Throngs of Orthodox Christians filled Jerusalem’s ancient Church of the Holy Sepulchre and surrounding streets on Saturday for the “Holy Fire” ceremony on the eve of Orthodox Easter.
Believers hold that a divine fire from heaven ignites candles held by the Greek Orthodox patriarch, in an annual rite dating back to the 4th century AD symbolising the resurrection of Christ.
Israeli police deployed in large numbers to secure an estimated 10,000 faithful packed into the church, with a similar number in the streets around the site where Christians believe Jesus was crucified, buried and resurrected.
The event, the highlight of the Eastern Christian calendar, was attended by pilgrims from around the world — predominantly Eastern Europe — as well as Arab Israelis, all carrying unlit candles.
Greek Patriarch Theophilos III made his traditional grand entry at the head of a procession of monks, chanters and dignitaries with red and gold banners bearing icons.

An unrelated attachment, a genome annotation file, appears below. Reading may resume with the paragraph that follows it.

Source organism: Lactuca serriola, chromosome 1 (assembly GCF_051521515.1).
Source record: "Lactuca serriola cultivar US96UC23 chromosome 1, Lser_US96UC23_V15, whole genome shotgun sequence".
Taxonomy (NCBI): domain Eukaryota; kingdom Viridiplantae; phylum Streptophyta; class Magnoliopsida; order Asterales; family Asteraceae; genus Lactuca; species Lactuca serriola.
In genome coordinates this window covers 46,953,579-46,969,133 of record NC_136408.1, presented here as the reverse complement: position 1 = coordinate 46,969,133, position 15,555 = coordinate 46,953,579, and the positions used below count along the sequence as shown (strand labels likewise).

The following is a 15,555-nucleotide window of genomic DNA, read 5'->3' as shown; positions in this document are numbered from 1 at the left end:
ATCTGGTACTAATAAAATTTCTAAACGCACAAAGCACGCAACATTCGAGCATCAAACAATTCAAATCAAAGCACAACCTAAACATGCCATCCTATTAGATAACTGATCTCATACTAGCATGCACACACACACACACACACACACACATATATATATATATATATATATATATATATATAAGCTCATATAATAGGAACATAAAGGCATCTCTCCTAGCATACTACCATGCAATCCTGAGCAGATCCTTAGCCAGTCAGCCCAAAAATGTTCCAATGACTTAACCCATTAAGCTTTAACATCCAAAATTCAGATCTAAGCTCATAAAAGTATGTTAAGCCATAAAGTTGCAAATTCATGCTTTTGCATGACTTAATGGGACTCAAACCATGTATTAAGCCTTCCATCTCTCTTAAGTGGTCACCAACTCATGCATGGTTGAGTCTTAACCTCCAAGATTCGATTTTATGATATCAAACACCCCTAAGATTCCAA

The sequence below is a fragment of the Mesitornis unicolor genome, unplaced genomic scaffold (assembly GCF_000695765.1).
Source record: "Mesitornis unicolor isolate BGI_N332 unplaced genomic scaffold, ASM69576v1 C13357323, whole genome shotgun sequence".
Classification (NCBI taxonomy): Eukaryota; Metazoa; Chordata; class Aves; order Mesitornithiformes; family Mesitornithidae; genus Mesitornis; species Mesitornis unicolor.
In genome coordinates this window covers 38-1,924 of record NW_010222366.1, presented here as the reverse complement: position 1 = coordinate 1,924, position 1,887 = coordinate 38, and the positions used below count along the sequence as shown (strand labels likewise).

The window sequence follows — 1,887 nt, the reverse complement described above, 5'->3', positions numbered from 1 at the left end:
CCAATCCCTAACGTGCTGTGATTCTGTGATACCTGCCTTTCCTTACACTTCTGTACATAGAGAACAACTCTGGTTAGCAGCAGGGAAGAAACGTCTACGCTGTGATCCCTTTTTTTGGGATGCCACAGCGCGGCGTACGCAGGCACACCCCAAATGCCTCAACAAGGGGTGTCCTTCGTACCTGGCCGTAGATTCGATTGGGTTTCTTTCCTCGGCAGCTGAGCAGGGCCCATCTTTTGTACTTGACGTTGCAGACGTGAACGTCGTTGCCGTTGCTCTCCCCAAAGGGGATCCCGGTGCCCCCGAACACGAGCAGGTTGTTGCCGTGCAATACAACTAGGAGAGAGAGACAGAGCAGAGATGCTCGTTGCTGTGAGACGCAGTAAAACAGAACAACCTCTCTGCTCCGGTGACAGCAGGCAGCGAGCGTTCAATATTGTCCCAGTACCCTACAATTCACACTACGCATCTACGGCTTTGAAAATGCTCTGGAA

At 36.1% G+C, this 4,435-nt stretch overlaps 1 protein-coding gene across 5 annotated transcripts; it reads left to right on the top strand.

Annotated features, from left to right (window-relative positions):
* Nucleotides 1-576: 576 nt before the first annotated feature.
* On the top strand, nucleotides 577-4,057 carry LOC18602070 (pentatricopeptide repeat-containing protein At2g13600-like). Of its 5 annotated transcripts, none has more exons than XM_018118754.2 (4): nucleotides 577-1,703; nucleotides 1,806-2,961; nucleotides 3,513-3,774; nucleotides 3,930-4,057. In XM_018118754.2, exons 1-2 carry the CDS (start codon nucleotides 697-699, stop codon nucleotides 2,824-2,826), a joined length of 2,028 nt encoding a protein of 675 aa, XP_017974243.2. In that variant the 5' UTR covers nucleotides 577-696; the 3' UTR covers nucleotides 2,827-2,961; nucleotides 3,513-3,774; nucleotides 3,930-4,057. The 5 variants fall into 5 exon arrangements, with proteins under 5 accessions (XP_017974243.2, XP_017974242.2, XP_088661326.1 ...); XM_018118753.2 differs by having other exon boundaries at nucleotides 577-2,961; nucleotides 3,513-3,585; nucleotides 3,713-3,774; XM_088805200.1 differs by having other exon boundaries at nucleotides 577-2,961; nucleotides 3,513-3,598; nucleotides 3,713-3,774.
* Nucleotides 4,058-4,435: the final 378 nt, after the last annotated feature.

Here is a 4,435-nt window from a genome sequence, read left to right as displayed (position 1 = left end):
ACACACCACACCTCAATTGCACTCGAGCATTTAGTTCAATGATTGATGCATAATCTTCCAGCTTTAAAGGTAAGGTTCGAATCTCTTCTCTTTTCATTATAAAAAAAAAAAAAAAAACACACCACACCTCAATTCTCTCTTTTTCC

After circling the shrine in the heart of the church three times, he entered along with the Armenian Patriarch what Orthodox, Roman Catholics and many other Christians believe is Jesus’s burial site, emerging minutes later with a lit candle.
The holy flame was swiftly passed from candle to candle between ecstatic believers, most of whom had waited for several hours for the ceremony which filled the air with light and smoke.
Some pilgrims passed their hands through the fire, saying it does not burn them.
The Holy Fire was passed outside to the crowds who watched the ceremony on huge screens, and was then taken to nearby Bethlehem’s Church of the Nativity, where Jesus is believed to have been born, and also flown out to Orthodox countries.
While the Church of the Sepulchre is one of Christianity’s holiest sites, it is shared uneasily by six denominations — the Greek Orthodox, Roman Catholics, Armenian Orthodox, Egyptian Copts, Syrian Orthodox and Ethiopian Orthodox.
In the past, fist fights have broken out among monks from the different denominations over perceived changes to the fragile status quo hammered out down the centuries.
Roman Catholics in Jerusalem and Bethlehem celebrated Easter on March 31, according to the Gregorian calendar.
But this year other Catholics in the Holy Land, including those from Nazareth, decided for the first time to mark Easter this Sunday under the Orthodox calendar, in an act of ecumenical unity.